You: In the end, turning potential buyers into readers puts your book in more hands.

Have you ever given a book review? Do you know where to find book reviews? Which book reviews influence you the most?

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  1. A paid review at $750? Ouch.

    I’ve written a couple of book reviews. One time, I could not because the review wouldn’t have been positive. Because reading is so subjective, who am I to turn my nose up at someone’s hard efforts?
    Tess Kann recently posted..Sunday Snippets Blog HopMy Profile

    • I think we all agree writing a bad review merely because we do not like the book is not something we are willing to do. It needs some technical (mechanical, editorial, grammatical) flaws to accurately tick off the stars.

  2. Reviews are helpful most of the time. I don’t like it when there are no words to go with the stars. If you have not read the book, don’t comment with something like “why is this book free, it is awful” You can tell what reviews are real and which ones are forced. I have written a few and have appreciated a few also. I like the ones that give me some positive information about the book. What did you like? Why? What didn’t you like? Why? Don’t just say “it was bad” or “great read” That is not helpful to me.
    Derek Mansker recently posted..Love Always WinsMy Profile

  3. Derek Mansker commented on The M3 Blog:

    Reviews are helpful most of the time. I don’t like it when there are no words to go with the stars.More…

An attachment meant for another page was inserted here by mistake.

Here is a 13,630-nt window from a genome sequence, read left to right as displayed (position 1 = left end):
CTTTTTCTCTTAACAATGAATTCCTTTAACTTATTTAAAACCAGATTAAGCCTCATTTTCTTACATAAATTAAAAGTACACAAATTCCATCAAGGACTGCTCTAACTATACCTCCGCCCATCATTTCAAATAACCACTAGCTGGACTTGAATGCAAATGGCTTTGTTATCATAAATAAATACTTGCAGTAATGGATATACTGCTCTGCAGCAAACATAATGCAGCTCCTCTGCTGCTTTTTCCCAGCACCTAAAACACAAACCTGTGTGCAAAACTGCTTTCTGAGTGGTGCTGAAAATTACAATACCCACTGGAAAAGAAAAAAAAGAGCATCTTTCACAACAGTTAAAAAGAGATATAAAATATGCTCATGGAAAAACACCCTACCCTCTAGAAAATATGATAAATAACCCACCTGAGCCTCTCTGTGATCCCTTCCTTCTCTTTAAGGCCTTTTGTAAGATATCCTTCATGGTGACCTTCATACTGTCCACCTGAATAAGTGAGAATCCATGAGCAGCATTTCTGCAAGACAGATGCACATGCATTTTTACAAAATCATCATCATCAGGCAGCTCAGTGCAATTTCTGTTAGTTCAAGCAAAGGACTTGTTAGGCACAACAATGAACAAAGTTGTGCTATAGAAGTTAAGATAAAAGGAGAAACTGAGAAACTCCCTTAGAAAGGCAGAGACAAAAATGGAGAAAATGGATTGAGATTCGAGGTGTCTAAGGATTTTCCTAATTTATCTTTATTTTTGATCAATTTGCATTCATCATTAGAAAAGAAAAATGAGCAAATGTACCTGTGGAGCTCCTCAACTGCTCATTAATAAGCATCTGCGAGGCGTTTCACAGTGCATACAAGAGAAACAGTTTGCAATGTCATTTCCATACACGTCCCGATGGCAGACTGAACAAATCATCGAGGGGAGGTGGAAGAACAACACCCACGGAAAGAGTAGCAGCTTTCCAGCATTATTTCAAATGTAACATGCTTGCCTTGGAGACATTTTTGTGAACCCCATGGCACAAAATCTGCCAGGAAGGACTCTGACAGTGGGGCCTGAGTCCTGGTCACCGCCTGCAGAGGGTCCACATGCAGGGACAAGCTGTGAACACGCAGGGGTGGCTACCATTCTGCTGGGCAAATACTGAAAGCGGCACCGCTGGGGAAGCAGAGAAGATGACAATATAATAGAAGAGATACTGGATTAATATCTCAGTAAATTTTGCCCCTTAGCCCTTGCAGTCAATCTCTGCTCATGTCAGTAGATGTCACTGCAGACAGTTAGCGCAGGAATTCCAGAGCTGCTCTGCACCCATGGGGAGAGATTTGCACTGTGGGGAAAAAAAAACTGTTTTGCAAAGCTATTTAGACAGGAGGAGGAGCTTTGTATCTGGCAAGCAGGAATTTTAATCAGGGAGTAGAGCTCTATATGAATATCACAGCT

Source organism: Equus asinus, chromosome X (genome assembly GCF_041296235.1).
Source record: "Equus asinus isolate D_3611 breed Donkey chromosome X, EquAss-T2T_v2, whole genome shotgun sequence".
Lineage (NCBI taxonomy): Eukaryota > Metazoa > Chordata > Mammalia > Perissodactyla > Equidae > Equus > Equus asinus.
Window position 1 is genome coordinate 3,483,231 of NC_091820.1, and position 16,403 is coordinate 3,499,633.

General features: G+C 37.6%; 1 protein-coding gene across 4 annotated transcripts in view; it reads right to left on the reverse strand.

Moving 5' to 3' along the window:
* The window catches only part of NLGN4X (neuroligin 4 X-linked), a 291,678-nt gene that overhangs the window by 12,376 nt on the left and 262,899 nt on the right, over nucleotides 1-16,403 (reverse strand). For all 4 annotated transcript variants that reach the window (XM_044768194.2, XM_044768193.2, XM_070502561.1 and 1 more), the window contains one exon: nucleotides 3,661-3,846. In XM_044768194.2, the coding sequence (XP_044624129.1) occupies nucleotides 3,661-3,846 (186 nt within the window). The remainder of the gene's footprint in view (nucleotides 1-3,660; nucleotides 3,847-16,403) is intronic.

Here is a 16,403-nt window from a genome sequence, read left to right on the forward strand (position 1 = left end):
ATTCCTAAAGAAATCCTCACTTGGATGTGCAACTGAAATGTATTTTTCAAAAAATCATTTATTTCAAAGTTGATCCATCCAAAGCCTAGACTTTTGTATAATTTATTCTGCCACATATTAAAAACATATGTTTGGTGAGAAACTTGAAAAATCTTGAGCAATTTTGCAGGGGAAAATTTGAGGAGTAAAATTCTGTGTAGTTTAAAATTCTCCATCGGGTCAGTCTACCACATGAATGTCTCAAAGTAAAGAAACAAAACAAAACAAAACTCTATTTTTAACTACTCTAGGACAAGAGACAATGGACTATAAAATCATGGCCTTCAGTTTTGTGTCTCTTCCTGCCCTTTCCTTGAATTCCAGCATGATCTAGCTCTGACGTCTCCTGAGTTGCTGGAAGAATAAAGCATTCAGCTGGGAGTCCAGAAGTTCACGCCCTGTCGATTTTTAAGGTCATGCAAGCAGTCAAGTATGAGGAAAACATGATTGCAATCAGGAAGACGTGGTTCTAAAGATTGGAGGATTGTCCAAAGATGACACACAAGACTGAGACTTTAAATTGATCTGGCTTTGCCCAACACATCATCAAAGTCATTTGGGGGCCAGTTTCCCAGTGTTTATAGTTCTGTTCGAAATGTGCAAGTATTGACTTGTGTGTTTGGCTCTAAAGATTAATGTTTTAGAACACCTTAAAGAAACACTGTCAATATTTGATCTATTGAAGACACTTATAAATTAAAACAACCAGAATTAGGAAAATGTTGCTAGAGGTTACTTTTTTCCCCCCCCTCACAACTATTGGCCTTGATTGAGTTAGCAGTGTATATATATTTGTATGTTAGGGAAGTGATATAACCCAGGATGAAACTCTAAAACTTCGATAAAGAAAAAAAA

4. The proof of the pudding is in the eating, or indeed the reading in this case but reviews are definitely a positive way of adding interest, especially in the beginning when one is new to the circle of writing manuscripts.

    I guess that after a few successful books being published the books will sell themselves if the author is good enough? In theory anyway…

    Have a wonderful Tuesday Red 🙂 xxx

    • Even successful authors benefit from reviews. It helps reach new readers. Readers are like any other customer. They are going to lose interest, move on to different subjects and other authors and die. One must continue to interest new readers to maintain momentum. 😉 Hope you are having a terrific evening.

  5. I only read reviews if I’m purchasing a book from an author I’m unfamiliar with.
    If I know the author’s style and previous material, I’ll purchase their new publications without reading reviews and make my own mind up.
    I write reviews on all sorts of purchases and will continue to do so on my fellow Bloggers books.

    As for paying for reviews….I see the benefits but I’m not sure about that.
    I feel reviews should be organic, i.e. coming from those who are freely moved to say something about my book.
    There’s something a little bit unnatural (in my opinion) in paying someone, no matter how big their following, to review your book.
    Phil recently posted..The importance of sharing.My Profile

    • I have never and will never be a fan of the bought review. By design, it is not going to be genuine. Even if the book is genuinely likable, the review will be catered for the needs of the mega-audience rather than the average passerby. Just my two red cents.